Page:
This summer, the CORE Lab has begun an exciting new project with the Center for Translational Science Education at Tufts Medical School. The team at the CTSE strives to mitigate the knowledge gap between science researchers and teachers who are educating high school students in science topics. Their Great Diseases project seeks to accomplish this by encouraging collaboration between teachers and researchers in curriculum design, evaluation, and development of the project. CTSE has designed a curriculum to teach high school students about biology and science literacy through the lens of “great diseases” including infectious diseases, metabolic diseases, neurological diseases, and cancer. The hope is that teaching students about broader biological topics while learning about these diseases, will encourage students to think more deeply about science and recognize its applications in everyday life. In order to evaluate the success of the project, the Great Diseases team give students a pre-test and post-test before and after the Great Disease curriculum was taught.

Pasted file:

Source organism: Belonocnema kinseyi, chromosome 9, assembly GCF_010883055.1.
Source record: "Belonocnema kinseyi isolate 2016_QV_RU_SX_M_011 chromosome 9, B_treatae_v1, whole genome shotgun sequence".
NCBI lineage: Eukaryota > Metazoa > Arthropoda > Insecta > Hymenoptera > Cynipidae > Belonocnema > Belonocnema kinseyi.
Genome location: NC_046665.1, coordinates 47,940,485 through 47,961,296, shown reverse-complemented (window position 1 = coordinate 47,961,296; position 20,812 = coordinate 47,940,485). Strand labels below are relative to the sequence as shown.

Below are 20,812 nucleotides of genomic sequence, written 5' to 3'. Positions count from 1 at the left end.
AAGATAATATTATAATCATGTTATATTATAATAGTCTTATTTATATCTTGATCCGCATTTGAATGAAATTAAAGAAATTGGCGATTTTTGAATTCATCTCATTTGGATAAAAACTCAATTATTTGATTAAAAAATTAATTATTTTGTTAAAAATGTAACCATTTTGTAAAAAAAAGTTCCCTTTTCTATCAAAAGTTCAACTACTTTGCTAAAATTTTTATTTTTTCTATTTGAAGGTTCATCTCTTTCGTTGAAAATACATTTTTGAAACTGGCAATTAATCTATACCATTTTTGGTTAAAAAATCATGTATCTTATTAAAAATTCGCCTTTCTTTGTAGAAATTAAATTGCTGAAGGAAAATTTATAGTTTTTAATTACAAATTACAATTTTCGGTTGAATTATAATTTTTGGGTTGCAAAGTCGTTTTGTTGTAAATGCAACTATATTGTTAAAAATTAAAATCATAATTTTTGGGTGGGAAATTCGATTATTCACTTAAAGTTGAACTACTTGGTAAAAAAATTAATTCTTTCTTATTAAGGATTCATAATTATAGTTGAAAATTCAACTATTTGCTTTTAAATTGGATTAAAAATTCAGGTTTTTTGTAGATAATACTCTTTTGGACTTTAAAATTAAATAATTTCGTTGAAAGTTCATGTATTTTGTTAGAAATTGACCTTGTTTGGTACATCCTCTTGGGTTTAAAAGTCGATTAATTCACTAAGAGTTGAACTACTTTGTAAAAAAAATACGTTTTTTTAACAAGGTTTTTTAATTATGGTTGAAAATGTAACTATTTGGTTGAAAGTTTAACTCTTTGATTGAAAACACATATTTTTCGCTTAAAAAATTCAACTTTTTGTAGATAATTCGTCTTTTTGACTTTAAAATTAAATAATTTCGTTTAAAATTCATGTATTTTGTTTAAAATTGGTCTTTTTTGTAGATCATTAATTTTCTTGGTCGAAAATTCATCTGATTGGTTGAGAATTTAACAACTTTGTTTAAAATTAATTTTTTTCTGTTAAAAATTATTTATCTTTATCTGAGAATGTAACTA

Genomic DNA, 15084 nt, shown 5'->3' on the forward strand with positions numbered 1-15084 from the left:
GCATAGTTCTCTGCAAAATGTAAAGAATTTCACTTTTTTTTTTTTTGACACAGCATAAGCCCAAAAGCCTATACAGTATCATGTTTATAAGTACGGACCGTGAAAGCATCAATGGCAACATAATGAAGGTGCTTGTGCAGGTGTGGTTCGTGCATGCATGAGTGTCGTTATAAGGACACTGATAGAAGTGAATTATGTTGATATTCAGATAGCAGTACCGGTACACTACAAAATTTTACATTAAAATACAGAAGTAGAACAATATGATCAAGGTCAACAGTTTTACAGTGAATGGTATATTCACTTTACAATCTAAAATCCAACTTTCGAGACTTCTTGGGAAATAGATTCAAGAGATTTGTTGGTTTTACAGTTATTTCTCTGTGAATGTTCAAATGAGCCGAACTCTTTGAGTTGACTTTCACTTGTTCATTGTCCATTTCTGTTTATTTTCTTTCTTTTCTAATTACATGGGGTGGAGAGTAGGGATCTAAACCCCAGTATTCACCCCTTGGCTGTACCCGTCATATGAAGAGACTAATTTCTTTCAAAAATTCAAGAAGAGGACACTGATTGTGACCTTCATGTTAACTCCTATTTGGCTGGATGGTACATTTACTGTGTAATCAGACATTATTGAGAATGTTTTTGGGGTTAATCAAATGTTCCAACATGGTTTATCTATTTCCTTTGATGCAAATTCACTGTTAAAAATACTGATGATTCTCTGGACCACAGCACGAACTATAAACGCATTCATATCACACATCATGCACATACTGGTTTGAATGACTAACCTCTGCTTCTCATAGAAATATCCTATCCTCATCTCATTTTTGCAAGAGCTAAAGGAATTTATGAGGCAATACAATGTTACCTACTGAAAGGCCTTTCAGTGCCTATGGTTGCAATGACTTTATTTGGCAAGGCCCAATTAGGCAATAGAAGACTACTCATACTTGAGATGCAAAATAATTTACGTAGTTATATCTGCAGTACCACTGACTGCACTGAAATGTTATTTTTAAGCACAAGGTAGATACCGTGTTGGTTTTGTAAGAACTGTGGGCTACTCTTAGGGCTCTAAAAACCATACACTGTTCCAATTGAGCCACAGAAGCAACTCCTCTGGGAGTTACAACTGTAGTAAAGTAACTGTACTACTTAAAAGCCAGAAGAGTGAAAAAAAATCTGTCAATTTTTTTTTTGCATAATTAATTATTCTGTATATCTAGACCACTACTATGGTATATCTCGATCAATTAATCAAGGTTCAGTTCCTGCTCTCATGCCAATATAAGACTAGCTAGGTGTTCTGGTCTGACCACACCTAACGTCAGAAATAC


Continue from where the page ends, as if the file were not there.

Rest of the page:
In our collaboration with CTSE, we are interested in evaluating how the Great Diseases curriculum impacts students’ intuitive thinking about biology as well as their learning of scientific biological concepts. These past few weeks, CORE Lab research assistants have been diligently organizing and transcribing these pre and post tests so that we can soon move on to coding and analysis. We think this work will help us understand how intuitive thinking may help as well as hinder teaching and learning about biology. Stay tuned for updates on this project!
Dr. Revati Masilamani of CTSE and intrepid CORE lab researchers Kelly Marchese and Lujane Barakat work on preparing the data set for coding and analysis.